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dc.contributor.advisorEitelberg, Mark J.
dc.contributor.advisorTick, Simona L.
dc.contributor.authorKocis, Nathalie C.
dc.contributor.authorSonntag, Kimberly J.
dc.date.accessioned2019-02-13T22:46:23Z
dc.date.available2019-02-13T22:46:23Z
dc.date.issued2018-12
dc.identifier.urihttp://hdl.handle.net/10945/61206
dc.descriptionApproved for public release. distribution is unlimiteden_US
dc.description.abstractSince the all-volunteer force began, the number of dual-service marriages has risen. Retention of diverse, skilled personnel is critical to national security. This study examines retention rates of Navy and Marine Corps officers by focusing on marital status and identifies themes in dual-service experiences to explain retention behavior. Quantitative multivariate data analysis of 27,126 officers commissioned from 1998 to 2003 is used to identify factors such as marital status, gender, race, and commissioning source to explain retention outcomes. Regression analyses indicate that dual-service officers have higher retention rates than their single counterparts across time. However, compared with officers married to civilians, dual-service officers tend to retain at similar rates early in their careers but at lower rates after 10 years of service. Focus group discussions reveal that navigating a rigid career path while maintaining a family in a system with varying support and flexibility can strongly influence a dual-service officer’s decision to remain in military service. Policy changes addressing concerns regarding colocation and more flexible career paths are an ongoing approach to retaining dual-service officers. Future research should be expanded to include a larger population representing all occupational fields, ranks, education, and parental status.en_US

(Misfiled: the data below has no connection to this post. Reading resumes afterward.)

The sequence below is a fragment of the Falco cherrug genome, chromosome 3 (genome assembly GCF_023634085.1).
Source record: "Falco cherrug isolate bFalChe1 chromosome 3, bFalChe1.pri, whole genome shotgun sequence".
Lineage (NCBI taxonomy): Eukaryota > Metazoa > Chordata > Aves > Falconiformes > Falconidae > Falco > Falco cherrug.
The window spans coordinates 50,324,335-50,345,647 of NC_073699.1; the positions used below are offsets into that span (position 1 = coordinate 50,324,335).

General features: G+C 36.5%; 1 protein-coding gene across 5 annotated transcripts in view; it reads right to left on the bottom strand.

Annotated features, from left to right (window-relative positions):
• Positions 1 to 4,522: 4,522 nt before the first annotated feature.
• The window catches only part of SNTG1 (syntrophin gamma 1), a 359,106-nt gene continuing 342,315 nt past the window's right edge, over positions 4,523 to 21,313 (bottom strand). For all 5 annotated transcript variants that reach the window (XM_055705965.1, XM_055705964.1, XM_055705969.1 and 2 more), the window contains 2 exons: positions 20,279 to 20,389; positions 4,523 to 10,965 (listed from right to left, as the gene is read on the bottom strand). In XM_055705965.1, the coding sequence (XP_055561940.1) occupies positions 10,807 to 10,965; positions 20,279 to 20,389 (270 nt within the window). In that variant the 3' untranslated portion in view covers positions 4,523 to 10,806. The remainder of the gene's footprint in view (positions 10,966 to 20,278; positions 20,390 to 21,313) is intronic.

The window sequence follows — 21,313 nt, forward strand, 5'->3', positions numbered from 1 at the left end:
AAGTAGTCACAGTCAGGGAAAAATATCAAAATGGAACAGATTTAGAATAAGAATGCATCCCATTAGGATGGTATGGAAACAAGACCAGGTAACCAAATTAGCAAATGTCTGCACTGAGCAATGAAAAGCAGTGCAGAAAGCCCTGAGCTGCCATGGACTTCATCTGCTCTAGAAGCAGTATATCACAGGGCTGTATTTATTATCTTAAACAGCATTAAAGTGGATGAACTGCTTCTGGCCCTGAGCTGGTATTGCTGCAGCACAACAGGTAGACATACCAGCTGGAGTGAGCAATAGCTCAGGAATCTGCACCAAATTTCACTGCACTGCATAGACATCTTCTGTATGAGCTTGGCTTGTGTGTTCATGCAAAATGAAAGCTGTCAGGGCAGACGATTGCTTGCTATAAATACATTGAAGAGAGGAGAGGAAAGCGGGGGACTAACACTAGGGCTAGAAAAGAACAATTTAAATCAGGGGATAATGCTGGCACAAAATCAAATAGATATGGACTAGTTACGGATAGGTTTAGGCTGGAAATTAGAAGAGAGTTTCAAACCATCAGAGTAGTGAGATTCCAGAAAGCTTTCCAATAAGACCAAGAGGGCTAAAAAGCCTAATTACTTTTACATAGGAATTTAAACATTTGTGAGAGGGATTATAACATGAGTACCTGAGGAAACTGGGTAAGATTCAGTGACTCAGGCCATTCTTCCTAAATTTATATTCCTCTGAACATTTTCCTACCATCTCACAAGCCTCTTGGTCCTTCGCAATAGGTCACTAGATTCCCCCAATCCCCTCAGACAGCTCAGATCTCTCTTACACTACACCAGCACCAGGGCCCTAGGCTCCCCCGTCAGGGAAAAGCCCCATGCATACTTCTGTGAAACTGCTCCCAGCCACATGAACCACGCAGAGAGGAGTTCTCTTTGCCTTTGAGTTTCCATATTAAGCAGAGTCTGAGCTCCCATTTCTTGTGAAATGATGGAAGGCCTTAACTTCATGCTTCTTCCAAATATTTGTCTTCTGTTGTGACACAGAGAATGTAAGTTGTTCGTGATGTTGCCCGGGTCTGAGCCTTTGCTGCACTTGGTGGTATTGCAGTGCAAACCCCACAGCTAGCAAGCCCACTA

dc.description.urihttp://archive.org/details/studyofdualservi1094561206
dc.publisherMonterey, CA; Naval Postgraduate Schoolen_US
dc.rightsThis publication is a work of the U.S. Government as defined in Title 17, United States Code, Section 101. Copyright protection is not available for this work in the United States.en_US
dc.titleSTUDY OF DUAL-SERVICE OFFICER RETENTION IN THE U.S. NAVY AND U.S. MARINE CORPSen_US
dc.typeThesisen_US
dc.contributor.departmentGraduate School of Business and Public Policy (GSBPP)
dc.contributor.departmentGraduate School of Business and Public Policy (GSBPP)
dc.subject.authorhuman resourcesen_US
dc.subject.authorNavy officersen_US
dc.subject.authorMarine Corps officersen_US
dc.subject.authormanpoweren_US
dc.subject.authorpersonnelen_US
dc.subject.authorretentionen_US
dc.subject.authordual serviceen_US
dc.subject.authordual careeren_US
dc.subject.authorfemale officersen_US
dc.subject.authormilitary familyen_US
dc.subject.authorassignmentsen_US
dc.subject.authorgenderen_US
dc.description.serviceLieutenant Commander, United States Navyen_US
dc.description.serviceMajor, United States Marine Corpsen_US
etd.thesisdegree.nameMaster of Science in Managementen_US
etd.thesisdegree.nameMaster of Science in Managementen_US
etd.thesisdegree.levelMastersen_US
etd.thesisdegree.levelMastersen_US
etd.thesisdegree.disciplineManagementen_US
etd.thesisdegree.disciplineManagementen_US
etd.thesisdegree.grantorNaval Postgraduate Schoolen_US
dc.identifier.thesisid24665


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